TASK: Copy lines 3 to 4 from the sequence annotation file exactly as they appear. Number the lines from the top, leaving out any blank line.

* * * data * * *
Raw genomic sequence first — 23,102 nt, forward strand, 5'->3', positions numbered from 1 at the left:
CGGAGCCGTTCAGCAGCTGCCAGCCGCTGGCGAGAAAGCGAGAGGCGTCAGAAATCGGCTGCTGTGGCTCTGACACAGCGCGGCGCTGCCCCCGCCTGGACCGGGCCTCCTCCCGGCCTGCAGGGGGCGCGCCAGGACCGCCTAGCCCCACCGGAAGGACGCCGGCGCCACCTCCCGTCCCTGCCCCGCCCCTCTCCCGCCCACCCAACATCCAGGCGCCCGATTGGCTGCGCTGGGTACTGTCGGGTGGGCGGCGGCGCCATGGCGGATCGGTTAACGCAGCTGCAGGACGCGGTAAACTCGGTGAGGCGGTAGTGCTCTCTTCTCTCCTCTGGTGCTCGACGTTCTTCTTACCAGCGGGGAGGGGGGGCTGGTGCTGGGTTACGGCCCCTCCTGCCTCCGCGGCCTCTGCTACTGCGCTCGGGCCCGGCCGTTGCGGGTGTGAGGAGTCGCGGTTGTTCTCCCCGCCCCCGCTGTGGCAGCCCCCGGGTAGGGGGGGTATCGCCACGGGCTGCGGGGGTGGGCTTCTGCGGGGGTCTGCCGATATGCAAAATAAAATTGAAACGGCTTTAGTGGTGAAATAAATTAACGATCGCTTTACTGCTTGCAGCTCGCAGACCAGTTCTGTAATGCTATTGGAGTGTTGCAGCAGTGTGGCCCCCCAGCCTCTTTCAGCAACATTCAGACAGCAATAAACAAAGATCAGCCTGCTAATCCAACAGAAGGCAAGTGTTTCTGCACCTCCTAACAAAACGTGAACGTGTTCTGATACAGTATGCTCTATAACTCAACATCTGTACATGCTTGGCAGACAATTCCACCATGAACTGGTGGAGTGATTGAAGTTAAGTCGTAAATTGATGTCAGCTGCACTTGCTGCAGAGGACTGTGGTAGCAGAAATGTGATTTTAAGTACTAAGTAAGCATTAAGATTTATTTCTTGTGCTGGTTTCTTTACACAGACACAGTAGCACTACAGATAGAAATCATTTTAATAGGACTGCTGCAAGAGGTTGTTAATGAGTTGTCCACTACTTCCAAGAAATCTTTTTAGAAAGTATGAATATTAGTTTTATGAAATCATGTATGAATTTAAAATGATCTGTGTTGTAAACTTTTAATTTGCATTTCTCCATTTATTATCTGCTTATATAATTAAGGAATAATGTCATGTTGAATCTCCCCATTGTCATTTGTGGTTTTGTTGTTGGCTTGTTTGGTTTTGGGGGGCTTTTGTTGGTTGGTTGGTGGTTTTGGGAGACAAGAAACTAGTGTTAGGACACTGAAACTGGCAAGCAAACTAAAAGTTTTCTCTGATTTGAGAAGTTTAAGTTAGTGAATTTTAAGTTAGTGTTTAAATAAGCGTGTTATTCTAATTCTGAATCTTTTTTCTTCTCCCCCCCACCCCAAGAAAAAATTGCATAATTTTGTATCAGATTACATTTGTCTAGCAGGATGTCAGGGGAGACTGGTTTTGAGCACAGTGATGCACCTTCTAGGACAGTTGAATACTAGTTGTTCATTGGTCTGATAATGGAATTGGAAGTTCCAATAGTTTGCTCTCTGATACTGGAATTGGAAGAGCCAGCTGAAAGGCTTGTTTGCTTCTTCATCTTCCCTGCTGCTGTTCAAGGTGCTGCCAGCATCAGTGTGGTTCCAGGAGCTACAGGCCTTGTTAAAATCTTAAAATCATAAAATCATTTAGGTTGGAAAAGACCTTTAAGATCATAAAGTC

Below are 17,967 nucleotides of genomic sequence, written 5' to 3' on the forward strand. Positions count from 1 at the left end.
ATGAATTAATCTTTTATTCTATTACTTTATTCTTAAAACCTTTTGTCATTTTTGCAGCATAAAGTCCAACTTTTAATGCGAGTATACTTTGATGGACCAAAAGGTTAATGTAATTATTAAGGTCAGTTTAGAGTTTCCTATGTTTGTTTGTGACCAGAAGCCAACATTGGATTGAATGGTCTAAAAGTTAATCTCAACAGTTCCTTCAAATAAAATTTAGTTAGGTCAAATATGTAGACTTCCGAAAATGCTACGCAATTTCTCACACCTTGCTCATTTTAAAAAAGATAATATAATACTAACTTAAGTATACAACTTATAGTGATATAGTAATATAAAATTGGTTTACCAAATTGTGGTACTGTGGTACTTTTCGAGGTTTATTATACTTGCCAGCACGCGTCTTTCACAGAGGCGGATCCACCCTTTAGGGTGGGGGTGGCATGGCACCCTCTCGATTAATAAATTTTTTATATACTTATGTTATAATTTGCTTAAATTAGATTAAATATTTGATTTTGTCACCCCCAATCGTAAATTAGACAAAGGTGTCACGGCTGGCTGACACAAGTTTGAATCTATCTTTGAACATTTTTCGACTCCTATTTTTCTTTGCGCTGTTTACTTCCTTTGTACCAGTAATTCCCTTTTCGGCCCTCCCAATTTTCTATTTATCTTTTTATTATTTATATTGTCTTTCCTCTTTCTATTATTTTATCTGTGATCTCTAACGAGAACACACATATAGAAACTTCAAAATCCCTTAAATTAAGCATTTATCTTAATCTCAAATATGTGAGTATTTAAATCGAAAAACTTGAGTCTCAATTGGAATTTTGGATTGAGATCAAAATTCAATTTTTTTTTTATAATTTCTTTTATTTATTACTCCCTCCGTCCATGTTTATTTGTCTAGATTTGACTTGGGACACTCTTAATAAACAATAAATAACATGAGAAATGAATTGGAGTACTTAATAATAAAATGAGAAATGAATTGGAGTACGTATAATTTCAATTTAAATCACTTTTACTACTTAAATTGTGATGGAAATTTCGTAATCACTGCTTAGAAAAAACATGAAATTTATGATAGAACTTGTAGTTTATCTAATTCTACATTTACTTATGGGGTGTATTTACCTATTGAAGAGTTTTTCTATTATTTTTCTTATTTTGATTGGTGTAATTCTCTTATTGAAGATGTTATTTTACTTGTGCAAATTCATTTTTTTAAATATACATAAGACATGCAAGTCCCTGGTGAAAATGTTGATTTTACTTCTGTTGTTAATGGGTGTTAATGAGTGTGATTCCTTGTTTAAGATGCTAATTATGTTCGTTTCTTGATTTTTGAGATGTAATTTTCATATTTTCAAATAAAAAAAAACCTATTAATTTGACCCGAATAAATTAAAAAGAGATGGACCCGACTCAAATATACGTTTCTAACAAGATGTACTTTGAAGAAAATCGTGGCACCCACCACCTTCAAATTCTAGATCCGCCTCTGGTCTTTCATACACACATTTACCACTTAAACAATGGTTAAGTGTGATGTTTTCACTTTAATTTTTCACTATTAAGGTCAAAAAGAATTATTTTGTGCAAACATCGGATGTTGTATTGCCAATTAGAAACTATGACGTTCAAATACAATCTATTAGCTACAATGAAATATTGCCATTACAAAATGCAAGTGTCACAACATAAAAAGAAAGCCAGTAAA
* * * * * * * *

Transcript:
Below are 17,967 nucleotides of genomic sequence, written 5' to 3' on the forward strand. Positions count from 1 at the left end.
ATGAATTAATCTTTTATTCTATTACTTTATTCTTAAAACCTTTTGTCATTTTTGCAGCATAAAGTCCAACTTTTAATGCGAGTATACTTTGATGGACCAAAAGGTTAATGTAATTATTAAGGTCAGTTTAGAGTTTCCTATGTTTGTTTGTGACCAGAAGCCAACATTGGATTGAATGGTCTAAAAGTTAATCTCAACAGTTCCTTCAAATAAAATTTAGTTAGGTCAAATATGTAGACTTCCGAAAATGCTACGCAATTTCTCACACCTTGCTCATTTTAAAAAAGATAATATAATACTAACTTAAGTATACAACTTATAGTGATATAGTAATATAAAATTGGTTTACCAAATTGTGGTACTGTGGTACTTTTCGAGGTTTATTATACTTGCCAGCACGCGTCTTTCACAGAGGCGGATCCACCCTTTAGGGTGGGGGTGGCATGGCACCCTCTCGATTAATAAATTTTTTATATACTTATGTTATAATTTGCTTAAATTAGATTAAATATTTGATTTTGTCACCCCCAATCGTAAATTAGACAAAGGTGTCACGGCTGGCTGACACAAGTTTGAATCTATCTTTGAACATTTTTCGACTCCTATTTTTCTTTGCGCTGTTTACTTCCTTTGTACCAGTAATTCCCTTTTCGGCCCTCCCAATTTTCTATTTATCTTTTTATTATTTATATTGTCTTTCCTCTTTCTATTATTTTATCTGTGATCTCTAACGAGAACACACATATAGAAACTTCAAAATCCCTTAAATTAAGCATTTATCTTAATCTCAAATATGTGAGTATTTAAATCGAAAAACTTGAGTCTCAATTGGAATTTTGGATTGAGATCAAAATTCAATTTTTTTTTTATAATTTCTTTTATTTATTACTCCCTCCGTCCATGTTTATTTGTCTAGATTTGACTTGGGACACTCTTAATAAACAATAAATAACATGAGAAATGAATTGGAGTACTTAATAATAAAATGAGAAATGAATTGGAGTACGTATAATTTCAATTTAAATCACTTTTACTACTTAAATTGTGATGGAAATTTCGTAATCACTGCTTAGAAAAAACATGAAATTTATGATAGAACTTGTAGTTTATCTAATTCTACATTTACTTATGGGGTGTATTTACCTATTGAAGAGTTTTTCTATTATTTTTCTTATTTTGATTGGTGTAATTCTCTTATTGAAGATGTTATTTTACTTGTGCAAATTCATTTTTTTAAATATACATAAGACATGCAAGTCCCTGGTGAAAATGTTGATTTTACTTCTGTTGTTAATGGGTGTTAATGAGTGTGATTCCTTGTTTAAGATGCTAATTATGTTCGTTTCTTGATTTTTGAGATGTAATTTTCATATTTTCAAATAAAAAAAAACCTATTAATTTGACCCGAATAAATTAAAAAGAGATGGACCCGACTCAAATATACGTTTCTAACAAGATGTACTTTGAAGAAAATCGTGGCACCCACCACCTTCAAATTCTAGATCCGCCTCTGGTCTTTCATACACACATTTACCACTTAAACAATGGTTAAGTGTGATGTTTTCACTTTAATTTTTCACTATTAAGGTCAAAAAGAATTATTTTGTGCAAACATCGGATGTTGTATTGCCAATTAGAAACTATGACGTTCAAATACAATCTATTAGCTACAATGAAATATTGCCATTACAAAATGCAAGTGTCACAACATAAAAAGAAAGCCAGTAAA